Pale, male, stale: The problem with the Liberal Party

If the Liberal Party wants to connect with Australians, it needs to be less blokey, less white, more youthful and more diverse

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The recent decision to say No to the Voice referendum is yet another sign of why the Liberal Party may struggle longer in the wilderness. It was disappointing to see this appear on the day when Donald Trump was arraigned in New York, and when Trump’s doomsday speech further divided an already divided America. Peter Dutton’s stance against the Voice referendum here in Australia highlights his party’s willingness to sacrifice those most marginalised in our society to petty politics.

With their win in the NSW elections, the Labor Party is now in charge of all of Australia, but for Tasmania. The most senior Liberal leader in the land is now the Premier of Tasmania. On the mainland, it’s wall-to-wall Labor.

It is time for the Liberal Party to rebuild its brand.

‘Brand building’ is simply connecting with your intended audience for the purpose of establishing a relationship with them in their day-to-day lives.

The question that needs to be asked is, do the Liberals have a positive relationship with everyday Australians?

Let us look at this from the lens of the changing face of Australia.

The recent 2021 Census told us that we are the most multicultural nation in the world, with one in two Australians either born overseas or have parents who were born overseas.

We also have a young community which is increasingly connected with the rest of the world and are more socially and environmentally responsible. These young people also have a high setting on their bullcrap meter and can smell insincerity a mile off.

We also have to recognise the increasing participation of women in all parts of our lives as compared to 20-30 years ago.

If the Liberals need to build their brand and connect with Australians, they need to be less blokey, less white, more youthful, and start believing that minorities and women matter.

Liberal Party rebranding
(Source: Twitter)

Labor realised this way back in the early 2000s and has spent the last 20 years building a brand which is more accepting of everyday Australians. Interestingly, it has been true to its affiliations with the Union movement but modern Labor has been able to embrace the new voter also.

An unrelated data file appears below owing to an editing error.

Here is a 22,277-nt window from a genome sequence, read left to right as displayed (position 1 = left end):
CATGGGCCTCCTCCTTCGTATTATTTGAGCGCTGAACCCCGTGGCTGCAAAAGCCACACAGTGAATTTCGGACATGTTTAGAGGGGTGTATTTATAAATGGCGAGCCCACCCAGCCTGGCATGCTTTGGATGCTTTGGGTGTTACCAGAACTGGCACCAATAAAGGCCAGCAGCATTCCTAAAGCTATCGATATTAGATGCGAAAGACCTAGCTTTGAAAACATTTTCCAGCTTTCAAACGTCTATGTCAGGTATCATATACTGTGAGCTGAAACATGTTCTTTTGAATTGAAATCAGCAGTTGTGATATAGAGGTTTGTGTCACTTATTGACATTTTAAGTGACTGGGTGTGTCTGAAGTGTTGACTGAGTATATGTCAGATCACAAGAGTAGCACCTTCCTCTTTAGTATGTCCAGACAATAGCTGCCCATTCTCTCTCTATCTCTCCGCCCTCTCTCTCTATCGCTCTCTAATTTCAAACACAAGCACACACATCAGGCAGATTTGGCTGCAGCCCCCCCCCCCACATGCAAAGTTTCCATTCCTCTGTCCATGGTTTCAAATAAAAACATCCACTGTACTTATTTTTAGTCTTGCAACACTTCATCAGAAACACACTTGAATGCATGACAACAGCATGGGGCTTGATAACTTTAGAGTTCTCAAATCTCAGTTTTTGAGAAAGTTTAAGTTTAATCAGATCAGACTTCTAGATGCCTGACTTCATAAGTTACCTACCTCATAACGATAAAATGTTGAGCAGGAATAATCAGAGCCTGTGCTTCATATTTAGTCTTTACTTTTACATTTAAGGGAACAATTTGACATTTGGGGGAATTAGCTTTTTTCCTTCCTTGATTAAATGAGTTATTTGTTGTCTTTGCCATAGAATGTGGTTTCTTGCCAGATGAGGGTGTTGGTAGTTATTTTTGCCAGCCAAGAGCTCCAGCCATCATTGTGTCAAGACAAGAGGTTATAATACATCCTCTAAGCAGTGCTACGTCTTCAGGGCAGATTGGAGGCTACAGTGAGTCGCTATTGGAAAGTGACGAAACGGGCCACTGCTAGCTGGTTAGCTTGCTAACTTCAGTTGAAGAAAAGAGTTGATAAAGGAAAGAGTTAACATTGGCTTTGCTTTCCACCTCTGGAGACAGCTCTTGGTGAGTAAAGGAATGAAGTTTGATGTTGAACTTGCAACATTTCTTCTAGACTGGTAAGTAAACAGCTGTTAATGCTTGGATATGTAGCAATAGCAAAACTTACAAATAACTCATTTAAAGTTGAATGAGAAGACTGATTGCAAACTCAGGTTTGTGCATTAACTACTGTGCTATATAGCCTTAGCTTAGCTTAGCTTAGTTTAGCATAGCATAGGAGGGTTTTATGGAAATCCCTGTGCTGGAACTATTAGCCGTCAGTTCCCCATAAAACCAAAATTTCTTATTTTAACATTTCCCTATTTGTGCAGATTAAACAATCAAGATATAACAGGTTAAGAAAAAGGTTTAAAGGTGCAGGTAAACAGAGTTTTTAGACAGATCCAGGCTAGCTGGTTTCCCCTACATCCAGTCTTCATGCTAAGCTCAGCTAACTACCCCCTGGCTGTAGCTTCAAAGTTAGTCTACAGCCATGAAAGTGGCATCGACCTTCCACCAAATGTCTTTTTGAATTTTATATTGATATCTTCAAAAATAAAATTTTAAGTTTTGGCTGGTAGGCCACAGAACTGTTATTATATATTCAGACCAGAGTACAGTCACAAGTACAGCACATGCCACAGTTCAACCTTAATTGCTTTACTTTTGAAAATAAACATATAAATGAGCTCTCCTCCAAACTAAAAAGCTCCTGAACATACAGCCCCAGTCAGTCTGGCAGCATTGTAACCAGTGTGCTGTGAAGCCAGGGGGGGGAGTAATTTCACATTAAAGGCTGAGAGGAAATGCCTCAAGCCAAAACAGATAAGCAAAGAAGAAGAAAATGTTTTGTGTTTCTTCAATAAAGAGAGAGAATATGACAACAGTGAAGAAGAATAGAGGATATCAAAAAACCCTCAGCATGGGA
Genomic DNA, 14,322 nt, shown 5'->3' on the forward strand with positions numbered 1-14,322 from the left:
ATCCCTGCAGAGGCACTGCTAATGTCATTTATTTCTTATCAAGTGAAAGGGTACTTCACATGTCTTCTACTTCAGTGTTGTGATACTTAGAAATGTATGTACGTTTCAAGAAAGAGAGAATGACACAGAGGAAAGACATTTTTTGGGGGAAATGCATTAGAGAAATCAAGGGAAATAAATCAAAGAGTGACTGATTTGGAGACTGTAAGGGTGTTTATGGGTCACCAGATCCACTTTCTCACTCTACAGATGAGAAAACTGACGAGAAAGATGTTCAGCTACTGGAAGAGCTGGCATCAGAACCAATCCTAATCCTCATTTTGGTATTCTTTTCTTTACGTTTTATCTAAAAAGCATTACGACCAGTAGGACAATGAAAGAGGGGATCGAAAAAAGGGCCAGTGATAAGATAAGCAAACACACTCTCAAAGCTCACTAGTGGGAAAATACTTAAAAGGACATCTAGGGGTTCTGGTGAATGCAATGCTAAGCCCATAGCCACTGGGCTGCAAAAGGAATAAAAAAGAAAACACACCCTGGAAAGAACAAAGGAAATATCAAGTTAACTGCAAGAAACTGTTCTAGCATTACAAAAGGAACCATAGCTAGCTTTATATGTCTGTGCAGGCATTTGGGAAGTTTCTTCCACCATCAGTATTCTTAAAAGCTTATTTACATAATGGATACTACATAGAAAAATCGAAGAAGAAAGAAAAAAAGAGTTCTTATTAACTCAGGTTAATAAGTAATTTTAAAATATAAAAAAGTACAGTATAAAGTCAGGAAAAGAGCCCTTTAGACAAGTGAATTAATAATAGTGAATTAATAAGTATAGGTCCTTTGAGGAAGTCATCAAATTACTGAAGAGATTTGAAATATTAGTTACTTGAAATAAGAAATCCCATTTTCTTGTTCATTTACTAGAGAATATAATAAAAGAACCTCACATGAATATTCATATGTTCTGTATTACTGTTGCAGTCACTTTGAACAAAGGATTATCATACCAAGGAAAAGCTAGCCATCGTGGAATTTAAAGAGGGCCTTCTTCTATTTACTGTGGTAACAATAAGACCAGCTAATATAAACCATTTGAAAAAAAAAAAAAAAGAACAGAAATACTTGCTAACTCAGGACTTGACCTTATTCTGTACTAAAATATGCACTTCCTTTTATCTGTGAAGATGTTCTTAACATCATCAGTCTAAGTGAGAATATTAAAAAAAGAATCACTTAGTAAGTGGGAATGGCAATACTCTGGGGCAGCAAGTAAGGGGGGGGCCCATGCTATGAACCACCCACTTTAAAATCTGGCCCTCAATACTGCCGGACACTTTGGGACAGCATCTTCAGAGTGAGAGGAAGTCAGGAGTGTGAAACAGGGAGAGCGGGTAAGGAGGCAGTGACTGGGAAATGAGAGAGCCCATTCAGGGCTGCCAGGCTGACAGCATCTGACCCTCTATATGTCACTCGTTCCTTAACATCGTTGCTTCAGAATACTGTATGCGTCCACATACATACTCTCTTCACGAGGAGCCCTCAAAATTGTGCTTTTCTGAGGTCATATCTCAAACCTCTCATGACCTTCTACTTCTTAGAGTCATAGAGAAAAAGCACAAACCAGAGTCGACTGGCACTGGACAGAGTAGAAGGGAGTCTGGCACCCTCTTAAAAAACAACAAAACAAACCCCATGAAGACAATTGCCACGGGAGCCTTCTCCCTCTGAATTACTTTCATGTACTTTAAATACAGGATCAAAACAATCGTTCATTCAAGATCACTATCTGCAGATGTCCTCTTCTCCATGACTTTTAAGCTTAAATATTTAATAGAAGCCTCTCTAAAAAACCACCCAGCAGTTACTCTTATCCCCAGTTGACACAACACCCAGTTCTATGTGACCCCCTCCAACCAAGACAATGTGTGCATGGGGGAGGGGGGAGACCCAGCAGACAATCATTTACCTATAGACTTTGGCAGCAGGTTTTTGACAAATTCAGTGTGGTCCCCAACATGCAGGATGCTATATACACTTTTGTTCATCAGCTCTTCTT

The teal brand emerged and flourished at the last Federal elections. Made up largely of those Liberals who did not relate to the leadership, this group of mostly women were able to capture the imagination of their largely affluent electorates, and with this, the votes of traditional Liberal voters disappointed with their party’s policies but unwilling to vote for the Labor Party. The first battle which the Liberals now need to fight, is to entice these voters back. The NSW Liberals were able to keep the teals in check at the recent state elections – head office has a playbook to work from.

Electoral defeats are important as they force the losing party to take a cold hard look at themselves, and this has to be the time for seniors in the Liberal Party to do that – though one fears it may take up to even a decade to bring about any change. Still, you start by taking the first steps.

It is almost a year since the Liberals were smashed in the Federal elections of 2022 and yet, there seem to be no discernible moves by them to make any changes to their branding. Leadership now is of the essence, even a sacrificing one – any leader who brings about change may not last the distance till the next couple of elections when they may have a chance of winning.

The next Tasmanian elections take place on 28 June 2025. It will be interesting to see if the Liberals take any steps by then to rebrand and hold on to their last patch of blue in Australia.

READ ALSO: Chris Minns: We have a team that looks like the community we hope to represent

Pawan Luthra
Pawan Luthra
Pawan is the publisher of Indian Link and is one of Indian Link's founders. He writes the Editorial section.

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